INTERVIEW: Henry De Jong – Alien Weaponry

Interview by Jonathan Hurley

Alien Weaponry

In the past few years, no emerging metal band has shaken up the international metal scene like ALIEN WEAPONRY. Since releasing their acclaimed Napalm Records debut Tū (2018), the New Zealanders’ kinetic presence and unique sound – combining elements of thrash and groove metal with lyrics in the native indigenous language, te reo Māori — has attracted throngs of fans and media supporters across the globe. The young trio are heading to Australia for Download Festival so we caught up with drummer Henry De Jong to discuss the tour and the success of the band.


Metal-Roos: So, you have heard the re-cap a thousand times by now, but it truly is incredible the progress your band Alien Weaponry have made in four years. You have now recently released your debut album Tu to unprecedented success. You recently did a summer stint in Europe playing some of the world’s most legendary festivals, have been booked in an intense US tour with Ministry and Carpenter Brut and soon you will continue to dominate the world’s best festivals by coming back to OZ to play Download in Sydney and Brisbane. When did you guys find out that you had been booked for Download?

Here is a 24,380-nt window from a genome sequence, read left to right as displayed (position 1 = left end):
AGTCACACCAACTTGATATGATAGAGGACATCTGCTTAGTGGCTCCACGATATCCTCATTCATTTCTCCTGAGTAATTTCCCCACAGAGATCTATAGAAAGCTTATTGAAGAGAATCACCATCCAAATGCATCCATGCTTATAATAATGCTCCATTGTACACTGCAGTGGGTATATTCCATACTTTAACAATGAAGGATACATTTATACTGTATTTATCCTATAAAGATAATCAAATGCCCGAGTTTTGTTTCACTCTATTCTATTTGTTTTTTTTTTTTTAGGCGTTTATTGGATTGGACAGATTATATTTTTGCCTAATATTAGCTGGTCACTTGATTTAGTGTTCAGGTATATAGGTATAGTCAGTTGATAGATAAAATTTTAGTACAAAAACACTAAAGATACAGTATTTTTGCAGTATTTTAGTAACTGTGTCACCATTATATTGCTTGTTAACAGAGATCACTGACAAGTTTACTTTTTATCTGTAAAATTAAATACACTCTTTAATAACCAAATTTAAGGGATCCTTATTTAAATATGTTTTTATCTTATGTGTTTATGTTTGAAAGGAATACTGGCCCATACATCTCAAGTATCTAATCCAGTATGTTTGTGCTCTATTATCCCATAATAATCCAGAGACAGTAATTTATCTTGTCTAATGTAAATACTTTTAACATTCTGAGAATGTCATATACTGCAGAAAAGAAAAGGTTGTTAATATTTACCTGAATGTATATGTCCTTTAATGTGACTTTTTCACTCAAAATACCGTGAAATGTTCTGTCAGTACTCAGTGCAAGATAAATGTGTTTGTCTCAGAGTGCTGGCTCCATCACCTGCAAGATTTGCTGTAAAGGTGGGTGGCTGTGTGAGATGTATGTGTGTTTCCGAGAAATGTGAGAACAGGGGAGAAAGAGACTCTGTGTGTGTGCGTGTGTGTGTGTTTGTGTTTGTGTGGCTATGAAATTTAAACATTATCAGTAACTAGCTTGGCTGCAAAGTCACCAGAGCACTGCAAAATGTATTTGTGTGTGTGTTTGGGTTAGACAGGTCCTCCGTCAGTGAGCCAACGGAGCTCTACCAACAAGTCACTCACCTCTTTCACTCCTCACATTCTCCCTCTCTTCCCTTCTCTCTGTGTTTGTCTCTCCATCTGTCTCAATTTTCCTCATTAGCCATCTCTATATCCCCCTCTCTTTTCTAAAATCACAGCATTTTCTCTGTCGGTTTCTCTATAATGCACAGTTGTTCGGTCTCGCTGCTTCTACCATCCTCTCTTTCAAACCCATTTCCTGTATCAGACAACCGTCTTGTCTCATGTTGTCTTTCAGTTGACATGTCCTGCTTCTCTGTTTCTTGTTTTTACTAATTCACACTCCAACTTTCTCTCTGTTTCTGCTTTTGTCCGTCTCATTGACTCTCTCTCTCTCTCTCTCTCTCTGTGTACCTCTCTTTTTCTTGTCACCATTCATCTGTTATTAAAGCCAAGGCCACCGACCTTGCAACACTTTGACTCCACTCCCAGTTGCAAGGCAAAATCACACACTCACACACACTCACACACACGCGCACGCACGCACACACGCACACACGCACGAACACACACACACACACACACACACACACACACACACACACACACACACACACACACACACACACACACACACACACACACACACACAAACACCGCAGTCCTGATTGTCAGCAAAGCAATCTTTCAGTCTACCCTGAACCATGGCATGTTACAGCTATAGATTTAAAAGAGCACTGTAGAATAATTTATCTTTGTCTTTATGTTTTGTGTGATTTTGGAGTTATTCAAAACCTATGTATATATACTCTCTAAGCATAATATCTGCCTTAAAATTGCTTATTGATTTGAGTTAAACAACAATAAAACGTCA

Henry: About a month ago, and not only did we find out that we were booked, but that Slayer, Anthrax and Ozzy were also on the show so we are so stoked to be playing…

Metal-Roos: Do you have any idea if you will be on the main stage?

Henry: I think so! Not too sure just yet, but we do hope so…

Metal-Roos: You recently had a quick tour of OZ, and selling out Melbourne, how did those shows go down?

Henry: Awesome! We booked a few club gigs around the country as well as doing the Dead Of Winter Festival in Brisbane. All the shows were awesome, we had a great reception. People really went crazy, everything has been great so far.

Metal-Roos: What about stage production, are you able to have any pyro or anything?

Henry: Oh, we’d love to bring some pyro and stuff on stage but at the moment we can’t really afford that type of thing. It really is quite expensive to get all the stuff and lug it around the world on planes… it is definitely something we’d love to do in the future.